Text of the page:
When Ally McBeal premiered in September 1997, lesbian kisses and lesbian characters were infrequent and controversial on television, as illustrated by the media frenzy over the coming-out of Ellen DeGeneres‘s sitcom character that same year.
But by the time Ally McBeal finished its last season in May of 2002, same-sex kissing between women — gay and straight — had become almost commonplace on television.
Despite the many ways in which the show routinely rendered lesbian and bisexual women invisible, Ally McBeal is one of the reasons lesbian visibility has improved on television in the last few years.
David E. Kelley‘s hour-longseries about post-feminist lawyer Ally McBeal (Calista Flockhart) was a ratings hit for Fox in its first few years because of its witty, un-“p.c.” dialogue, quirky characters, and unusual mix of drama and comedy.
It was also frequently controversial (usually deliberately so), and thrived on exploring contentious topics like homosexuality — especially when it involved homosexual encounters between attractive young women.
Through frequent conversations between the (heterosexual) characters about lesbianism orbisexuality, as well as several kisses between the female characters, homoerotic dancing, and the occasional lesbian character, the series contributed to the increasingly popular belief in American culture that most women are secretly attracted to other women, but (almost) always in addition to — and subjugated to — their attraction to men.
This curiosity by heterosexually-identified women isn’t new, but the increase in public awareness and public acceptance of it is a recent development. It is best described by the term “heteroflexible,” which Salon.com writer Laurie Essig explains as the willingness to explore same-sex encounters while clearly and publicly maintaining a preference for heterosexuality.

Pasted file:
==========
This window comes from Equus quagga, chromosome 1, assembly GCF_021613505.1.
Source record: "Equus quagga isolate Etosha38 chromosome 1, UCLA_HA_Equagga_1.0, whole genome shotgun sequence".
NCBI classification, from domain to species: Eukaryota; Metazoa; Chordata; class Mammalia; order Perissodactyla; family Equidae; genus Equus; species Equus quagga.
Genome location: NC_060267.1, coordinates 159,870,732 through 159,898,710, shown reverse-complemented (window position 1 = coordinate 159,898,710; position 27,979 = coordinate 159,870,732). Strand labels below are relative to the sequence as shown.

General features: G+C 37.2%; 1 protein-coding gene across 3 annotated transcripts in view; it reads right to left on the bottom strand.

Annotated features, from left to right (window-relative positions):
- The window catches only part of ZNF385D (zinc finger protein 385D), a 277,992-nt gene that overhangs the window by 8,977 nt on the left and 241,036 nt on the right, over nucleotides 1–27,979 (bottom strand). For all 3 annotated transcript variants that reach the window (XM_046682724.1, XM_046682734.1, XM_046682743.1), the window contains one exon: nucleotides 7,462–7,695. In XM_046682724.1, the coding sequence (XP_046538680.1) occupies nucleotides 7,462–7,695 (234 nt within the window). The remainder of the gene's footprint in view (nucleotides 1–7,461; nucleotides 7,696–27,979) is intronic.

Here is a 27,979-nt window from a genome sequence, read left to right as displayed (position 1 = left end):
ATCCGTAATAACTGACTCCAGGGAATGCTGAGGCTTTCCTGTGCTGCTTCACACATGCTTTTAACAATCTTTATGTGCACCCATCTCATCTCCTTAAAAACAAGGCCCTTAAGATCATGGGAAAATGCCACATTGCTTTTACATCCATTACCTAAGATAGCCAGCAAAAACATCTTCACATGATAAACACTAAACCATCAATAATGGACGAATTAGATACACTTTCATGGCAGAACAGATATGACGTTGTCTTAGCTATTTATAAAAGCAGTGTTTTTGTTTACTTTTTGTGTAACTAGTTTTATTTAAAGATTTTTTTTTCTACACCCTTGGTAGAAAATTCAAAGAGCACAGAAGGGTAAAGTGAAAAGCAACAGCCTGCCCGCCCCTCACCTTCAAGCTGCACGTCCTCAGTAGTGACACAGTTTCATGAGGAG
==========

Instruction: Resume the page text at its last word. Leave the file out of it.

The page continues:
“Heteroflexible,” Essig elaborates, “is a lighthearted attempt to stick with heterosexual identification while still ‘getting in on the fun of homosexual pleasures'” (Nov 15, 2000).
For some women, to paraphrase Ally’s roommate Renee (Lisa Nicole Carson), heteroflexibility is what happens when opportunity and curiosity collide (Season 3, Episode 2).
Unlike heterosexual women, heteroflexible women are open to homosexual experiences, as long as these experiences stay firmly in the “experimentation” camp. And unlike the bisexual woman or bisexual straight woman, the heteroflexible woman makes no claim to bisexuality and has no interest in developing a romantic relationship with women outside of sex. Quite the opposite, in fact — her identity is securely rooted in heterosexuality.
In this way, a heteroflexible woman’s sexuality functions much like a weeble wobble, the popular egg-shaped plastic child’s toy from the 1970’s with a round, weighted bottom that causes it to spring back into place whenever it is knocked down or pushed over: she might occasionally dabble in Sapphic encounters, but she eventually and inevitably returns to heterosexuality as her normal state of being.
There are numerous scenes and storylines throughout the lifetime of Ally McBeal that propagate the concept of heteroflexibility; in the second season alone (1998-1999), Ally McBeal discussed or portrayed sexual relationships between women in five of the twenty-two episodes.
But it is perhaps most clearly illustrated by the now-famous kiss between Ally and Ling (Lucy Liu) in Episode 3.2 — which aired in November, 1999 — in which Ling’s erotic dream about Ally causes the women to briefly flirt with the idea of having a sexual relationship. After a few days of wondering and talking about it, their desire culminates in a kiss, which both women admit they enjoyed.
Although both women ultimately conclude that what they really want out of a relationship is “a penis,” they were at least willing to consider the possibility that they might be “gay,” as Ling verbalized in her statement prior to the kiss that conveyed she was “afraid” she might end up with a woman.